Your immigrant ancestor most likely would have needed an American passport if they traveled back to the "old country." This means they would have become naturalized and filled out a passport application. Some information that could appear on an application (this one is 1913): name, spouse, minor children including their birth dates, applicant's place and date of birth, ship came on and where and when it departed, resided in the U.S. for how many years including dates and places, the court in which naturalized (Superior, Circuit, etc.) including city of the court and date naturalized, where they are currently residing, occupation, how long traveling, and then an oath of allegiance signed by the applicant. Then below that, is a description of the applicant: age, height, forehead, eyes, nose, mouth, chin, hair, complexion, and face. Next follows the witness' signature. The FHL has 2,090 rolls of film of these applications from 1795-1925, which you can order through your local FHC. The years of 1830-1831, 1850-1852, and 1860-1925 are indexed. The applications are broken down into 1- or 2-month increments arranged chronologically for each year. If you know the year and not the month, you may have to look through 6 or 7 rolls of film. A later application (this one is 1964) has the following: Section A: full name, address, date of birth, place of birth, height, hair color, eye color, approximate departure date, visible distinguishing marks, and occupation. (For office use only has a place for applicant's, spouse's and children's birth certificates). Section B: persons to be included in this passport (asks for a group photo) including spouse's full name and all children's names, places and dates of birth, and when the resided in the U.S. Section C: If had a previous passport then for what year, who the bearer was (including spouse and children), passport number, date of issue and canceled or other. Section D: father and mother's names, their place and date of birth and if a U.S. citizen. Section E: if married (date), to whom, and when and where that spouse was born, and if spouse is an U.S. citizen. It asks it the marriage is or isn't terminated and why (death or divorce including the date). If a woman was previously married before March 3, 1931 she has to state the same as above for her former spouse. Section F: traveling by tour, purpose of trip, country(s) visited, port of departure including ship or airline, approximate date of departure and how many trips abroad in the last 12 months, means of transportation, if you plan to take another trip abroad, how long the stay is for the current trip. It asks for permanent residence (address, county). It asks for whom to notify in the event of accident or death (this was blacked out due to privacy). Section G goes into the Communist Party and Oath of Allegiance. Then the applicant signs and dates the application. A separate page had to be completed for a naturalized citizen. That page is divided into the following: Part II: If absent from the U.S. during the past 5 years when and where. Part III is in regards to naturalization: immigrated to the U.S. on date, residing in the U.S. from & to (dates), where resided, naturalization certificate number and submitted now or previously, date naturalized, and where, which court, and what was previous nationality. Part IV is for an applicant not born in the U.S. who claims citizenship through parents. It asks for date if immigration, resided in the U.S. (dates), if father naturalized including dates, certificate number (submitted), court and place, resided in U.S. (dates). It repeats the process for the mother. Part V is for an applicant whose wife (if included on passport) acquired citizenship through naturalization of herself, her parent or former husband. It asks for wife's date of immigration, whom she was naturalized through and date, which court, place, number, and periods of absence. Part VI is for a male applicant whose wife was previously married before March 3, 1931 and who is included on the passport. It asks for: her maiden name, date of previous marriage, name of former husband, place of previous marriage, former husband's place of birth, and how and when the marriage was terminated. Part VII is for a female applicant whose husband (or former husband) was not born in the U.S. It asks for his date of immigration, which court he was naturalized by, place, date and certificate of naturalization. A renewal form for passports covers only the Sections A - C. For applications after 1925, you will have to write to: Passport Office, Dept. of State, 1425 K Street, NW, Washington, DC 20520. You MUST enclose a copy of the applicant's death certificate as well as the approximate time period the applicant would have applied. It took 2 months to receive mine.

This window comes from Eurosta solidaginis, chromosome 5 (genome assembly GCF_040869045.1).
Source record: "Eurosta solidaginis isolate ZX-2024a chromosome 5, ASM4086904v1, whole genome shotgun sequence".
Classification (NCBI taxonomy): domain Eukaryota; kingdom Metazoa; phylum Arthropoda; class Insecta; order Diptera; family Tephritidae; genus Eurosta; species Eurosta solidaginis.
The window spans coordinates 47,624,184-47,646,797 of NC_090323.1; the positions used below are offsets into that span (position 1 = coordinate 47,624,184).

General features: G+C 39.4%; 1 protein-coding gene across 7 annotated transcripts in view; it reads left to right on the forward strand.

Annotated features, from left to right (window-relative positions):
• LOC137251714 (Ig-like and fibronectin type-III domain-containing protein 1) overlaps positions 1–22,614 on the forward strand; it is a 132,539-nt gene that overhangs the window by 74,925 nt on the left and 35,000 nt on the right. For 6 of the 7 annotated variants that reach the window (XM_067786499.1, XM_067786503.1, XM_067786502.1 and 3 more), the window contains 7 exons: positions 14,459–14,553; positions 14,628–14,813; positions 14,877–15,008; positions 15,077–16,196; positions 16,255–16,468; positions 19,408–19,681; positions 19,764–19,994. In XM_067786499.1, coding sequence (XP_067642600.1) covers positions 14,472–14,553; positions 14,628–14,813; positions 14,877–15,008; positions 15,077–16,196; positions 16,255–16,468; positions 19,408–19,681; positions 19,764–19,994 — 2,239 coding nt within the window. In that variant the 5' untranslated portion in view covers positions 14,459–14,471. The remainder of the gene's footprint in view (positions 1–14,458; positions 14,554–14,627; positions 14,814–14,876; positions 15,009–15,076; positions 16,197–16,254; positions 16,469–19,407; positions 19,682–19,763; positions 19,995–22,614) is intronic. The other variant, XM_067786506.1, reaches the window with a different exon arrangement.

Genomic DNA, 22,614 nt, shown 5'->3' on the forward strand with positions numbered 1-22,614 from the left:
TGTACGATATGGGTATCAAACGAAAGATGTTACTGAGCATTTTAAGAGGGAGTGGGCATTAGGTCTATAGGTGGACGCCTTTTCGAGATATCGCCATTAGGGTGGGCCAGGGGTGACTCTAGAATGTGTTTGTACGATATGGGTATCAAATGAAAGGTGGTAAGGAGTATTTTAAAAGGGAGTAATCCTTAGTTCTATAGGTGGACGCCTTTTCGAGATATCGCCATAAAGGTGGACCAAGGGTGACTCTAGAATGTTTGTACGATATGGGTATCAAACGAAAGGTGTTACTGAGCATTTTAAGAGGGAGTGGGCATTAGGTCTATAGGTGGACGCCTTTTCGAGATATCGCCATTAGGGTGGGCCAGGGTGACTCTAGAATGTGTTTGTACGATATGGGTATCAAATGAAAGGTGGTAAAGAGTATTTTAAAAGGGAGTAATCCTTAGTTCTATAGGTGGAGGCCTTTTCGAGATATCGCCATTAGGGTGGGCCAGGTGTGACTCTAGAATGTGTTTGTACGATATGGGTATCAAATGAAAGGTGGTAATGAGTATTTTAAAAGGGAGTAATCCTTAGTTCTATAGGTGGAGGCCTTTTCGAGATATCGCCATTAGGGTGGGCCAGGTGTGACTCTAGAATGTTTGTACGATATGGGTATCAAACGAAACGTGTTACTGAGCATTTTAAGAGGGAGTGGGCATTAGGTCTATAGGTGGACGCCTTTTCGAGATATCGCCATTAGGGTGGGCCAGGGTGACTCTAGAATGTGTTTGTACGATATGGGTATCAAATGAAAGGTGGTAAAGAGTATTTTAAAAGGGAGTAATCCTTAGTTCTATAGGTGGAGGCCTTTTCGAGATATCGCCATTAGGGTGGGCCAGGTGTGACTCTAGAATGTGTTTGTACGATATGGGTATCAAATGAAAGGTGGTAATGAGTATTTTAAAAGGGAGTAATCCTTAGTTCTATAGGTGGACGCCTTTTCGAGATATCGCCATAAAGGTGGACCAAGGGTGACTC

6. Fraternal Societies
The Portuguese started these societies to protect widows and